Writing Free Verse

Free verse does not have a set pattern of rhyme or rhythm.  There are no rules about line length in free verse. You try to keep the words that belong together on the same line, but, sometimes the poet will break these words if he/she wants to create a visual shape to support the poem's message, or feeling that the poet wishes the reader to experience.   The poet may wish to put special emphasis on a word he/she has used so he will that word a line to itself, or place it on the next line so the reader notices it or is surprised by the poet's use of the word . Often a poet will end a line because it feels right to him/her to do so.    The poet chooses the length of  each line and the length of the poem according to the message, or feeling he/she wishes to communicate to his/her reader.  When free verse is read aloud the reader can hear the rhythm of the words that the poet has used in his/her poem. Think of it as spoken music.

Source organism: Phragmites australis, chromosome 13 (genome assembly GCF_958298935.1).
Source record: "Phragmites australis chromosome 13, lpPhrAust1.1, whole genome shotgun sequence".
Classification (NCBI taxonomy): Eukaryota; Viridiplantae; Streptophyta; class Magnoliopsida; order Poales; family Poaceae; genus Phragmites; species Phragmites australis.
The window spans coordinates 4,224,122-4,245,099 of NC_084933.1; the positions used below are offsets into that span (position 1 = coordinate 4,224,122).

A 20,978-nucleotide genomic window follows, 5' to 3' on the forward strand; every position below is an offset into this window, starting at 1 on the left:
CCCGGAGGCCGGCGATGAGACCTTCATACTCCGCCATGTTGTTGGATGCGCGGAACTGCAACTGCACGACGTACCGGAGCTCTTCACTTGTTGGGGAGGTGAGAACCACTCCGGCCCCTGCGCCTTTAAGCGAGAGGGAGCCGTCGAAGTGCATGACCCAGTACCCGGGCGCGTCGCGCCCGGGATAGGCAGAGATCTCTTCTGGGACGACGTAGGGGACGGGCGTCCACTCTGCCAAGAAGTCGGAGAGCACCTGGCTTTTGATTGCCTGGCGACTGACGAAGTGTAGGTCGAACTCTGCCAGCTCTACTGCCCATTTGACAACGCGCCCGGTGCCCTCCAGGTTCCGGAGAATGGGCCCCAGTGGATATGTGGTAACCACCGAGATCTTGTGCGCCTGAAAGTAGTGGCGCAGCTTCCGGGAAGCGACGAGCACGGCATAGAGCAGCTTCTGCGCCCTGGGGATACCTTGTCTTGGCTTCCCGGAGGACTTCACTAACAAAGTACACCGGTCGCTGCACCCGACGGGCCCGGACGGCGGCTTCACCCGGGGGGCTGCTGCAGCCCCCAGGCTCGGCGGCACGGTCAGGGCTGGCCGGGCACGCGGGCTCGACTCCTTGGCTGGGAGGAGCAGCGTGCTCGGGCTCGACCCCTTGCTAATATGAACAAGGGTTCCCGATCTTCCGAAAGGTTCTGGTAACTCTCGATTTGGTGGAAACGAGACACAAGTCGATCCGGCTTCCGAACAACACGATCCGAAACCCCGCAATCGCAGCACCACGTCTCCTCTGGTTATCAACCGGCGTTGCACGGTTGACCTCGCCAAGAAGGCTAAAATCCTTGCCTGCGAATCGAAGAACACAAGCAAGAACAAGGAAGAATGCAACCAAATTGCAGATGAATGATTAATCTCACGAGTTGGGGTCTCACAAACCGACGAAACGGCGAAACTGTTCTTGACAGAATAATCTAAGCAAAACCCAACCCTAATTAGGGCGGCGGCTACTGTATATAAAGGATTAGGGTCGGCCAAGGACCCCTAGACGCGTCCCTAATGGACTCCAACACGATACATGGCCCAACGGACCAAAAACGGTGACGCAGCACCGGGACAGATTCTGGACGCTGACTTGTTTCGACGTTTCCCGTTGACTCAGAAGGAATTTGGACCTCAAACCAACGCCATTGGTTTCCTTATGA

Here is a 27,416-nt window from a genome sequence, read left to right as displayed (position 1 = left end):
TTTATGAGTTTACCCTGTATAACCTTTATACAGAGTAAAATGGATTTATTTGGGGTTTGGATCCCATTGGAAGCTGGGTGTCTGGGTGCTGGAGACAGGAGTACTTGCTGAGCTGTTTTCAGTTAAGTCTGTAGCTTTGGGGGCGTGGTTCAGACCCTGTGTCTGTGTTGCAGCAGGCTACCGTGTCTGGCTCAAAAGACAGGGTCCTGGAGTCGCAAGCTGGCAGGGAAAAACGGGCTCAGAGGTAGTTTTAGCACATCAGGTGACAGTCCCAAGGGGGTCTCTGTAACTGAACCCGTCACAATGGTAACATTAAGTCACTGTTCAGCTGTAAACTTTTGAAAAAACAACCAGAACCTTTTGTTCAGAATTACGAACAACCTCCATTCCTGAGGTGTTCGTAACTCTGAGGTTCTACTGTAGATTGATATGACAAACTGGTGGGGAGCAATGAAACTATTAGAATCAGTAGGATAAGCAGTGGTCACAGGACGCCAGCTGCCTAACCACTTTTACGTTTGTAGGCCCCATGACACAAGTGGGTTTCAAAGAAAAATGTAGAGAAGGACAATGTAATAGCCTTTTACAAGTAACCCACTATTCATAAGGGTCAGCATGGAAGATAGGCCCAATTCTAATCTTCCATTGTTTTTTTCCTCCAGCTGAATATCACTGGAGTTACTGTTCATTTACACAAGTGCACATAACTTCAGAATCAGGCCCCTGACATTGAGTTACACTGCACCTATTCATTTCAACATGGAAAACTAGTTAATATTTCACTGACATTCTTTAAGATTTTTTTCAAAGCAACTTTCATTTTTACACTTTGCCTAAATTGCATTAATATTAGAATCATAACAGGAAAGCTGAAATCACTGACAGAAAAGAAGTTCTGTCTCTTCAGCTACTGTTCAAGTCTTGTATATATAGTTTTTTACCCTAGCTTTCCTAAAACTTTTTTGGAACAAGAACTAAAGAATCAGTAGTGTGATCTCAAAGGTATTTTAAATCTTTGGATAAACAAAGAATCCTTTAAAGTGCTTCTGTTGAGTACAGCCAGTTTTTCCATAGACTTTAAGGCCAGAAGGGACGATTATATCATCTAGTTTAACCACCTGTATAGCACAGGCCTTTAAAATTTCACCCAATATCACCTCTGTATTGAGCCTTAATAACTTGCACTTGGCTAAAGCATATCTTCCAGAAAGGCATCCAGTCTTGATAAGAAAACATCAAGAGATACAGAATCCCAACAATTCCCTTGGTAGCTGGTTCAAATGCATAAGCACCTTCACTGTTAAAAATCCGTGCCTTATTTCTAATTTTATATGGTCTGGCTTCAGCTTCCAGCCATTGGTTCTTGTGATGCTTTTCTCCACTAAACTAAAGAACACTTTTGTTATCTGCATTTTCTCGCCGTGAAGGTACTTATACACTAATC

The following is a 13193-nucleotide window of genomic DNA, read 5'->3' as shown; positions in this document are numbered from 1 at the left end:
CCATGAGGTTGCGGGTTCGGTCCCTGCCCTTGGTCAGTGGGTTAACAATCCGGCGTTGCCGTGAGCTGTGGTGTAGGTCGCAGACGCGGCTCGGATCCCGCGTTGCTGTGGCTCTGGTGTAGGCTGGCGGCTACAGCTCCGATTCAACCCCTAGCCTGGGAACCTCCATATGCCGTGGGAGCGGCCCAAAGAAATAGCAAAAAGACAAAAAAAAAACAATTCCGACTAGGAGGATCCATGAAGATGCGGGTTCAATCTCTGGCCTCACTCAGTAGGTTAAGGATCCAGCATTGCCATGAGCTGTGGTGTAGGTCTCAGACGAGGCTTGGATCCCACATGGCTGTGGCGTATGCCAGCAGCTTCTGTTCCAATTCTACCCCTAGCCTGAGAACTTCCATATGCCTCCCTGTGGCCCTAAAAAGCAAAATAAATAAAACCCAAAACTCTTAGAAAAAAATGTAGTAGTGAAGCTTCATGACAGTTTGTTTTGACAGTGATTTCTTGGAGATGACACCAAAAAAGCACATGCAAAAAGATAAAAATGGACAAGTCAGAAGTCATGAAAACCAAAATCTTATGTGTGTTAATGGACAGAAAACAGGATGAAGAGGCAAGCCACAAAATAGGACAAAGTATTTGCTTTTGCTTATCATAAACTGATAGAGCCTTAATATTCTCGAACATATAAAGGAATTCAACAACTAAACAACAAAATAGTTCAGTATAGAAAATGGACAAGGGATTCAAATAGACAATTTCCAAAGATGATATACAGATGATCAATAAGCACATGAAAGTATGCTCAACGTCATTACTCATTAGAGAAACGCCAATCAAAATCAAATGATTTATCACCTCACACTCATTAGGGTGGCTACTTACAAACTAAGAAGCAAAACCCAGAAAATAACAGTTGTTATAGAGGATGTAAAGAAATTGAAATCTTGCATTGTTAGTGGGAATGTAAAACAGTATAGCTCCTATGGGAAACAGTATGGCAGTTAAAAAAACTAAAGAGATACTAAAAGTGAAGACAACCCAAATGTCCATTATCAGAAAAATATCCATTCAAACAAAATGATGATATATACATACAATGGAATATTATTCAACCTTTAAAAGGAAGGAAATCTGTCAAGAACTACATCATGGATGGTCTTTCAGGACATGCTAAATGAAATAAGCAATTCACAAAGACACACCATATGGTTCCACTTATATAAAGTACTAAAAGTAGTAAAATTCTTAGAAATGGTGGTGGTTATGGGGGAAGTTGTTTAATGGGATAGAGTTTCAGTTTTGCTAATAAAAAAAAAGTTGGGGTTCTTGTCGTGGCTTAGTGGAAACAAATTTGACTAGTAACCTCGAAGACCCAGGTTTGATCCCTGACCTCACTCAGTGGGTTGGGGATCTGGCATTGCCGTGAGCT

Anything and everything can be the topic of a  free verse lyrical  poem.  The poem can tell a story, describe a person, animal, feeling or object.  They can serious, sad, funny or  educational.  What ever subject that appeals to the poet can end up in free verse.


The poet attempts to describe his/her subject with language that shows, not tells.   For example, instead of writing " We had so much fun today.", the poet would  write "They wore smiles all the way home."  The idea being that a grinning face is more descriptive of the fun they had. It also leaves a stronger impression with the reader.  Free verse poetry tries to capture images , convey meaning ,or emotions through the use of lyrical phrases that will get the poet's message across without a lot of telling.  Free verse poets use figurative language devices such as metaphors, similes, and personification to create these phrases.

Teachers, find out who are your local poets.  Invite them to your classroom to share their poetry and discuss their methods of writing poetry with your class. Go to your local library to borrow current reviews  such as The Malahat Review , or Fiddlehead,  so that you can share with your students what and how contemporary  poets are  writing.

Visit "Young Poets" Web Site.

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